The UK intends to close Renewables Obligation (RO) subsidies for new onshore wind energy projects from April 2016.
UK Department of Energy and Climate Change (DECC) informed that the government is expected to bring a primary legislation to implement the change in subsidy regime.
The government had earlier scheduled the end of subsidies from 2017.
However, the ruling will allow a grace period to wind projects with less than 5.2GW capacity.
The projects will also need to have secured planning consent, a grid connection offer and acceptance, and evidence of land rights to be considered for the benefits.
DECC secretary Amber Rudd said: "Onshore wind is an important part of our energy mix and we now have enough subsidised projects in the pipeline to meet our renewable energy commitments.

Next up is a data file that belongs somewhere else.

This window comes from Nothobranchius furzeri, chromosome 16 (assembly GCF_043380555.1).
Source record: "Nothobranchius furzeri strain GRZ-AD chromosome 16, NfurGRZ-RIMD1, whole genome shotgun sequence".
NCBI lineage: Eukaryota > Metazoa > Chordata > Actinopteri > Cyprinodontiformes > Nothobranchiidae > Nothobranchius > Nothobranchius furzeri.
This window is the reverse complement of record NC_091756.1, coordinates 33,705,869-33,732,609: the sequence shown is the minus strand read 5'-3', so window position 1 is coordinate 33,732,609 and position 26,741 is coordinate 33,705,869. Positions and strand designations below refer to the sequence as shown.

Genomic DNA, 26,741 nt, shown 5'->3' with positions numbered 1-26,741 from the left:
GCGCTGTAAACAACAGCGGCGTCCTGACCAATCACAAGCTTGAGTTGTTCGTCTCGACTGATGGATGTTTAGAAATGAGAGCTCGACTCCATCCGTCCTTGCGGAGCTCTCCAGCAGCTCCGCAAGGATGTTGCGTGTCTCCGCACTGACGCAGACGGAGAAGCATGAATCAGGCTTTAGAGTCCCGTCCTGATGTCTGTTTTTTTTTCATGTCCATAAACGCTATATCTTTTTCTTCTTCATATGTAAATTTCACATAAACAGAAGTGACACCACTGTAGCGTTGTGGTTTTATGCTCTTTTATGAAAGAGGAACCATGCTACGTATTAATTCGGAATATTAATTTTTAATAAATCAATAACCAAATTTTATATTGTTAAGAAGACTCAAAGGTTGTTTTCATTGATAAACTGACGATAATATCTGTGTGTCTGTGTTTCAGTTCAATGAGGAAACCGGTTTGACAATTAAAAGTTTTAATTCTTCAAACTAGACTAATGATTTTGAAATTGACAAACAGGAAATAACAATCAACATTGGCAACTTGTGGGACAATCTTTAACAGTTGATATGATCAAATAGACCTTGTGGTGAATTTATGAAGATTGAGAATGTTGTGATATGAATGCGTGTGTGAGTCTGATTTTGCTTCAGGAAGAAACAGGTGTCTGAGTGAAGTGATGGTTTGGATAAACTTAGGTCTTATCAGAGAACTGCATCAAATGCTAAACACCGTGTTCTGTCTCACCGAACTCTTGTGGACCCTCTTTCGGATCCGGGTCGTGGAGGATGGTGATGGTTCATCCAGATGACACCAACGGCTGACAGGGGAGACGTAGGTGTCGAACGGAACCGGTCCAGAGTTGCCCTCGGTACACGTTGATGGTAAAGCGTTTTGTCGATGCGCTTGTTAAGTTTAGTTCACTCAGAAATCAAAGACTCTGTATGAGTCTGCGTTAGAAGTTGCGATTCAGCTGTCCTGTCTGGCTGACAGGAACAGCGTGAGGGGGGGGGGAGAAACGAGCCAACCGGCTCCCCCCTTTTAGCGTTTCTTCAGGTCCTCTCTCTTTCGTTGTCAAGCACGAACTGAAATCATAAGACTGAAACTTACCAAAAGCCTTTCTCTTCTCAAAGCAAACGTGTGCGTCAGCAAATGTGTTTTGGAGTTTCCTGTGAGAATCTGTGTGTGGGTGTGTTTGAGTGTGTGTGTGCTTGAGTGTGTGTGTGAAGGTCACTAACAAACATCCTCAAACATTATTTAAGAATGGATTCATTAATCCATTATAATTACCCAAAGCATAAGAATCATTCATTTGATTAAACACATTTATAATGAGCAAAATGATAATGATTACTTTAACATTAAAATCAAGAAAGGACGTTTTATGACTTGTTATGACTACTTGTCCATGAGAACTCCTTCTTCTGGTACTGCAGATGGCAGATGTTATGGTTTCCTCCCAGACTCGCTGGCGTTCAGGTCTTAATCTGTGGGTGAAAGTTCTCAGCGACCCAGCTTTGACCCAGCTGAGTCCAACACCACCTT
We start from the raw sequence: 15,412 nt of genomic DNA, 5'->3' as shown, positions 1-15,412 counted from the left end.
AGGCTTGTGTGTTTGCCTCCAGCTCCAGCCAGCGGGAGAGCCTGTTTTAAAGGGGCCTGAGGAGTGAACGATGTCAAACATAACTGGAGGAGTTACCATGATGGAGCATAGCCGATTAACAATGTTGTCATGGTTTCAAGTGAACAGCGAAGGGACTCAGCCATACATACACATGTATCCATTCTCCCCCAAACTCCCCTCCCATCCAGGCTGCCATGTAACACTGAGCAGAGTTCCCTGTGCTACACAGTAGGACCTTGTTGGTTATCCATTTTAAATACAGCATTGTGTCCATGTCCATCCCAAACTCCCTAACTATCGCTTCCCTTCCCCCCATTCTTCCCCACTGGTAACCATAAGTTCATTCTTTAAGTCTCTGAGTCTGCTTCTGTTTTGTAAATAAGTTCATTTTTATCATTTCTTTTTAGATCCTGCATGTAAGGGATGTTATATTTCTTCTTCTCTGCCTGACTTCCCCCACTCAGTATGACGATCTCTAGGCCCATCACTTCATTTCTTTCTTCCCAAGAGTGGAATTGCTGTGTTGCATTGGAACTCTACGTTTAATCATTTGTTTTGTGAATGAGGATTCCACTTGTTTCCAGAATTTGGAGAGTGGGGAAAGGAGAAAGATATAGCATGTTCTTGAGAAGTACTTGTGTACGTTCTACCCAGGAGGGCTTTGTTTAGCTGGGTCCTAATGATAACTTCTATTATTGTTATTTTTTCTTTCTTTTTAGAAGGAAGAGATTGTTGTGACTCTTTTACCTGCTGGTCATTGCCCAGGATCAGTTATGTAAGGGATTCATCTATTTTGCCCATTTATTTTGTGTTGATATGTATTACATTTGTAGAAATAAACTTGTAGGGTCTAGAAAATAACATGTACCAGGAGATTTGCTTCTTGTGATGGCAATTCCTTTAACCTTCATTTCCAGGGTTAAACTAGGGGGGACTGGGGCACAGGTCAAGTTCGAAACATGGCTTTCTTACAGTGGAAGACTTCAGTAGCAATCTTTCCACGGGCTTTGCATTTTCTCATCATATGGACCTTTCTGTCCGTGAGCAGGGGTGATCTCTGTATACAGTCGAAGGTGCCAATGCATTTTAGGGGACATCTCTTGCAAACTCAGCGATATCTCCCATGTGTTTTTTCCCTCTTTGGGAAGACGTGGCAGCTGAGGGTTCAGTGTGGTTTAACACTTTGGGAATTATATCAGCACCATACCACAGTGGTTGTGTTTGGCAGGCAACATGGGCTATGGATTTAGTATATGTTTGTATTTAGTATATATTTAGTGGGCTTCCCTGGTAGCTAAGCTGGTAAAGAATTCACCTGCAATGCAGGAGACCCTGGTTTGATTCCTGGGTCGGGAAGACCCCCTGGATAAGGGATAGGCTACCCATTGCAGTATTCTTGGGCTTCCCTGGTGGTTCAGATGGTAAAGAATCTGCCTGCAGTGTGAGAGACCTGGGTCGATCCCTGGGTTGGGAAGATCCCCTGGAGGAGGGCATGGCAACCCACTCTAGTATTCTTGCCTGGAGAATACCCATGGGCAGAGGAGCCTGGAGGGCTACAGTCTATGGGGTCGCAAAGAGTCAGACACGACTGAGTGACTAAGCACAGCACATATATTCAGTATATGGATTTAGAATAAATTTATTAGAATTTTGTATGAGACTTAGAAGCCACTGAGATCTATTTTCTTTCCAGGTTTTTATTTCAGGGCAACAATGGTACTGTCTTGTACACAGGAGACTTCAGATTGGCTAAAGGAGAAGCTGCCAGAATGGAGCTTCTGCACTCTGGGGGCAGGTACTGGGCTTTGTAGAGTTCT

"We want to help technologies stand on their own two feet, not encourage a reliance on public subsidies."
In 2014, UK had allowed £800m as subsidies to the onshore wind sector to generate 5% of the country’s energy mix.
An earlier end to the subsidies is facing opposition from the green energy groups, who term the decision to be ‘nakedly political’, reports Bloomberg.
Another reason considered for the end to subsidies programme is lack of capital.
According to Scottish Renewables, the decision will result in almost £3bn of investment loss in Scotland alone, by putting around 2GW of onshore wind projects at risk.
Scottish Renewables CEO Niall Stuart indicated the decision to be ‘bad for jobs, bad for investment and can only hinder Scotland and the UK’s efforts to meet binding climate change targets.’
Renewable energy recruiter Hyperion Executive Search managing partner David Hunt said: "It will provide a boost to the oil, gas and fracking community and goes completely against the government’s own polling, which showed 74% in favour of onshore wind and only 24% in favour of fracking."